Deferred Debit Cards
A headache for Merchants and Payment Services Providers
By Adam Bromage-Hughes – Lead Software Developer
Merchants and Payment Services Providers (PSPs) generally deal with three main types of card; Debit Cards, Credit Cards and Charge Cards. The rules and processes surrounding each of these card types has for the most part been clear, and consumer understanding of the differences between them, especially the distinction between Debit and Credit Cards, has been strong.
However, a fourth card type is becoming more and more prevalent in the UK: the Deferred Debit Card. And it’s starting to cause headaches for consumers, merchants and PSPs alike.
A Deferred Debit Card is linked to a banking current account, similar to a traditional Debit Card, but where the value of a transaction is not debited from the current account’s balance immediately. Instead, the total money for all transactions processed is deducted at a certain date, usually the end of the month, similar to the way that a Charge Card works. This can provide advantages for certain customers, especially those with large current account balances who may benefit from a longer period of interest accrual.
For merchants and PSPs however, there are three main factors which are likely to cause issues in the near future due to the increased adoption of Deferred Debit Cards in the UK; Interchange Rates, Financial Conduct Authority (FCA) guidance, and a lack of consumer understanding.
When is a debit card not a debit card?
Visa and MasterCard both apply Credit Card interchange rates to purchases processed using a Deferred Debit Card. This makes processing a transaction on a Deferred Debit Card more expensive than a traditional Debit Card. Many merchants in the UK already add surcharges to Credit Card transactions to cover any additional expense, and will likely expect their PSP to do the same and apply surcharges for transactions processed with Deferred Debit Cards. If a PSP is not currently adding an equivalent surcharge to Deferred Debit Cards transactions, this could result in an awkward conversation if the merchant identifies a discrepancy between surcharge income from their PSP and the Merchant Service Charge from their Acquirer.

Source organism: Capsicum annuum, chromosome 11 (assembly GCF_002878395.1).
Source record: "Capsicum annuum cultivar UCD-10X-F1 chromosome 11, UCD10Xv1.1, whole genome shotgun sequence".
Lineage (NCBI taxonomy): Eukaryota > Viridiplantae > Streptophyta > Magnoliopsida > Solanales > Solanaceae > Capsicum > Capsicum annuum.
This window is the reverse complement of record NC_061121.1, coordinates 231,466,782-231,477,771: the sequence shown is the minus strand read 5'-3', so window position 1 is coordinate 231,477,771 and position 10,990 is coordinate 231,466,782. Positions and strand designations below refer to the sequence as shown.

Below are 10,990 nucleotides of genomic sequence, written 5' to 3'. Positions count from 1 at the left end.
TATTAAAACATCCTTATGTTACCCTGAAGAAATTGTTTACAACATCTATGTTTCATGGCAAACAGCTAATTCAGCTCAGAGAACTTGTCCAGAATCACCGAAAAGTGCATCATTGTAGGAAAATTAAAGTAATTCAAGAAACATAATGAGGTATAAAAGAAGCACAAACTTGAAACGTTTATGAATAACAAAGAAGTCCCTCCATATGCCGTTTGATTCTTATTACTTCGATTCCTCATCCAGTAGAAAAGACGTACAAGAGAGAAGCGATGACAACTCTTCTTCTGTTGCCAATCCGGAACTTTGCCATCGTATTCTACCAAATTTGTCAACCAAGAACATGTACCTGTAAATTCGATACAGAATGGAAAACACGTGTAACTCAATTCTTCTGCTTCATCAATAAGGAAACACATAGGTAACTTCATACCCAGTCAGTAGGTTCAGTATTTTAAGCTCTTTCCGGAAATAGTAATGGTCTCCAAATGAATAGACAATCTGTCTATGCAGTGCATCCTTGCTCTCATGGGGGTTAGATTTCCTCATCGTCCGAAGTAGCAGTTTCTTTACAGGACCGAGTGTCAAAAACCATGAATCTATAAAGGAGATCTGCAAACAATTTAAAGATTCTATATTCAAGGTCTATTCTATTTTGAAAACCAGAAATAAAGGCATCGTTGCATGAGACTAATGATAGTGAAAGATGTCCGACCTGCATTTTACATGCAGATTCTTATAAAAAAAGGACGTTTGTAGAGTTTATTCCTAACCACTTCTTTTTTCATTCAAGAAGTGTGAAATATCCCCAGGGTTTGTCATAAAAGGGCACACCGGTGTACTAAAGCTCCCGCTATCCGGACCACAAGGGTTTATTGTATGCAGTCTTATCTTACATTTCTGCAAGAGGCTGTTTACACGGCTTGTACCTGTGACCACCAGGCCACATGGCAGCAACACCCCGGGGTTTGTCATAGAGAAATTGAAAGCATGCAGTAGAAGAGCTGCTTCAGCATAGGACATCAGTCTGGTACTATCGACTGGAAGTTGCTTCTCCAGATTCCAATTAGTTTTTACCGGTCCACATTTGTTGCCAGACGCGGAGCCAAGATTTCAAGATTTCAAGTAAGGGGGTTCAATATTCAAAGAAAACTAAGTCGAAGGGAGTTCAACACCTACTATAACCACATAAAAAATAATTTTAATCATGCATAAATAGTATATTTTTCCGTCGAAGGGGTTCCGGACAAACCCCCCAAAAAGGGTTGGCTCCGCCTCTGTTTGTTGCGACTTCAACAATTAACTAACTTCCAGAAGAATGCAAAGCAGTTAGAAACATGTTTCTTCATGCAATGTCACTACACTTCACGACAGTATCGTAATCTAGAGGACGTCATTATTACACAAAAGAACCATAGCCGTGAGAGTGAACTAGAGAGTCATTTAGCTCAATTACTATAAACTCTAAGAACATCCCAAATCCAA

Merchants who offer financial products and services, and who are regulated by the FCA, will often request that their PSP does not allow customers to settle credit with a secondary credit line. This helps customers to avoid spiralling into worsening debt issues. The FCA Handbook, which sets out rules and provides guidance for all regulated companies, defines a credit line as “…payment card such as deferred debit or credit card…” (PERG 15.3.Q19.iii). Because of this, all PSPs providing payment services to merchants regulated by the FCA for the purpose of settling outstanding credit should identify and reject Deferred Debit Cards.
Whilst these two factors directly affect how merchants and PSPs should be handling Deferred Debit Cards internally, the issue is further exasperated by poor consumer understanding of the product and a lack of clarity from the industry.
Card Issuers often do not clearly explain the limitations to consumers before providing them with a Deferred Debit Card, and from a consumer perspective there is little to physically distinguish a Deferred Debit Card from a traditional Debit Card; the branding is identical, with both card types displaying the traditional Visa Debit/MasterCard Debit logos. This undoubtedly results in confusion for consumers when, having been asked to pay a credit card surcharge or told that they cannot make a payment on their outstanding credit with a credit card, they look down at the card in their hand and see the Visa Debit logo looking back at them.
Until consumer awareness of the terms and limitations of Deferred Debit Cards increases, it is the responsibility of the merchants and PSPs to provide clear feedback to customers. This can be achieved by ensuring that all messaging, both visual and audible, includes appropriate instruction and feedback for Deferred Debit Cards.